Jigasi high CPU usage with few calls

Hi there,

I’m stumbling on an issue with jigasi and I can’t figure out what I’m doing wrong.

The issue is that jigasi seems to consume high amounts of CPU, I have the following setup:

1 server with jitsi web + jicofo + prosody
1 server with JVB
2 servers with an IPBX and Jigasi

I can successfully join a conference room using my browser and have one IPBX joining the call or have the two IPBX to join the same conference room and talk to each other.

But it seems that this cannot scale at all, with 5 concurrent calls (1 call = 1 conference room), Jigasi is using between 15/20% of the CPU.

I tried 5 calls to 5 conference rooms between my two IPBX&Jigasi and 5 calls to 5 conference room between 1 IPBX&Jigasi and 5 browsers sessions and the results are the same, 15/20% CPU is used by jigasi itself. (other servers are fine no cpu usage to report).

Any thoughts? Jigasi is configured to use PCMA/8000, my IPBX too so there should be no transcoding and i’m pretty sure that my servers can handle more than a few calls (those are dual Xeon Platinum 8275@3Ghz so pretty strong).

Here is the Jigasi setup file sip-communicator.properties:

net.java.sip.communicator.impl.protocol.SingleCallInProgressPolicy.enabled=false

# Adjust opus encoder complexity
net.java.sip.communicator.impl.neomedia.codec.audio.opus.encoder.COMPLEXITY=10

# Disables packet logging
net.java.sip.communicator.packetlogging.PACKET_LOGGING_ENABLED=false

# SIP account
net.java.sip.communicator.impl.protocol.sip.acc1=acc1

net.java.sip.communicator.impl.protocol.sip.acc1.PROXY_ADDRESS=127.0.0.1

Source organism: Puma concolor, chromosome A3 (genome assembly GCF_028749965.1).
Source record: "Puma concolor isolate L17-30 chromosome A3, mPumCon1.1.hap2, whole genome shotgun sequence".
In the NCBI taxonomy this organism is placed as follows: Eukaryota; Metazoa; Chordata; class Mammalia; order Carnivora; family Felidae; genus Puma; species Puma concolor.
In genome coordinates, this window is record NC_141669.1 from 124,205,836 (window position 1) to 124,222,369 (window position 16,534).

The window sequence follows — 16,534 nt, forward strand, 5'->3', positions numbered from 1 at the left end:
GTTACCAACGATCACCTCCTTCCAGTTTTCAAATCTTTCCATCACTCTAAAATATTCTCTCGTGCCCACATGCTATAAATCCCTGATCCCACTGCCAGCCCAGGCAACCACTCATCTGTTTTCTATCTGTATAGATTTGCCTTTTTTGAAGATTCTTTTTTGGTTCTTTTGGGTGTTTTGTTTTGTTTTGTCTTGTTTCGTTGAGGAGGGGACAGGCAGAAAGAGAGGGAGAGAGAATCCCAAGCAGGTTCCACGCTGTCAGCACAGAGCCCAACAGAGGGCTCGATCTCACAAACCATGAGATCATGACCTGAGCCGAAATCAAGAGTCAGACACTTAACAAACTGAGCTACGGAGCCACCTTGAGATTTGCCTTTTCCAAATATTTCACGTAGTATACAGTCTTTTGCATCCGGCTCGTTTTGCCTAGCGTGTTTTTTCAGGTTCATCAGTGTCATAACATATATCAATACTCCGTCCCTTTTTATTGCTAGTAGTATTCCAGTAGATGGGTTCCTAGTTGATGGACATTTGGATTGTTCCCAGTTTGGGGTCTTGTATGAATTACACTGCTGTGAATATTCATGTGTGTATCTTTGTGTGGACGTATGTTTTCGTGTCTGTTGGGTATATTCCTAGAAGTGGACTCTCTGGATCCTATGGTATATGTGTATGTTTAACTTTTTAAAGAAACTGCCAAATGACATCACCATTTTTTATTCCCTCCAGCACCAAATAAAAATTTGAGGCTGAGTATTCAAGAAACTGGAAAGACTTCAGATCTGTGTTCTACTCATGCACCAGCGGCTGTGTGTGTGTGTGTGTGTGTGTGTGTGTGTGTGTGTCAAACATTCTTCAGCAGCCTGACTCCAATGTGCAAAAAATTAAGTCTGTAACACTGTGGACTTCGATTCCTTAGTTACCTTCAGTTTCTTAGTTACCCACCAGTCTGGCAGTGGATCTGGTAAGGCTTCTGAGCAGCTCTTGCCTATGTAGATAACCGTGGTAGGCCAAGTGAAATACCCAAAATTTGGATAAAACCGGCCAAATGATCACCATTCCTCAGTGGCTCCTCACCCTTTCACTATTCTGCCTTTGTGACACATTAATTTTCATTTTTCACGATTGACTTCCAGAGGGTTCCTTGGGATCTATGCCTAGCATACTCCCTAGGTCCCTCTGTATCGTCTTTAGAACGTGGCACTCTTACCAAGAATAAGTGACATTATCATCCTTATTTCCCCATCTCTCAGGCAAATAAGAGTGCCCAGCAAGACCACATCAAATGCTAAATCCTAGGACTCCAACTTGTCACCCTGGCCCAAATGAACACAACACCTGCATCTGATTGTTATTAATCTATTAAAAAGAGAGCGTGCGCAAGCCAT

net.java.sip.communicator.impl.protocol.sip.acc1.PROXY_AUTO_CONFIG=false
net.java.sip.communicator.impl.protocol.sip.acc1.PROXY_PORT=5060
net.java.sip.communicator.impl.protocol.sip.acc1.PREFERRED_TRANSPORT=UDP


net.java.sip.communicator.impl.protocol.sip.acc1.ACCOUNT_UID=SIP\:redacted@127.0.0.1
net.java.sip.communicator.impl.protocol.sip.acc1.PASSWORD=redacted
net.java.sip.communicator.impl.protocol.sip.acc1.PROTOCOL_NAME=SIP
net.java.sip.communicator.impl.protocol.sip.acc1.SERVER_ADDRESS=127.0.0.1
net.java.sip.communicator.impl.protocol.sip.acc1.USER_ID=redacted@127.0.0.1
net.java.sip.communicator.impl.protocol.sip.acc1.KEEP_ALIVE_INTERVAL=25
net.java.sip.communicator.impl.protocol.sip.acc1.KEEP_ALIVE_METHOD=OPTIONS
net.java.sip.communicator.impl.protocol.sip.acc1.VOICEMAIL_ENABLED=false
net.java.sip.communicator.impl.protocol.sip.acc1.JITSI_MEET_ROOM_HEADER_NAME=X-Room-Name
net.java.sip.communicator.impl.protocol.sip.acc1.JITSI_MEET_DOMAIN_BASE_HEADER_NAME=X-Domain-Base
net.java.sip.communicator.impl.protocol.sip.acc1.Encodings.PCMA/8000=600
net.java.sip.communicator.impl.protocol.sip.acc1.Encodings.PCMU/8000=650
net.java.sip.communicator.impl.protocol.sip.acc1.Encodings.telephone-event/8000=1
net.java.sip.communicator.impl.protocol.sip.acc1.Encodings.ulpfec/90000=0
net.java.sip.communicator.impl.protocol.sip.acc1.OVERRIDE_ENCODINGS=false
net.java.sip.communicator.impl.protocol.sip.acc1.DOMAIN_BASE=meet.jitsi

# XMPP account used for control
net.java.sip.communicator.impl.protocol.jabber.acc1=acc1
net.java.sip.communicator.impl.protocol.jabber.acc1.ACCOUNT_UID=Jabber:jigasi@auth.meet.jitsi
net.java.sip.communicator.impl.protocol.jabber.acc1.USER_ID=jigasi@auth.meet.jitsi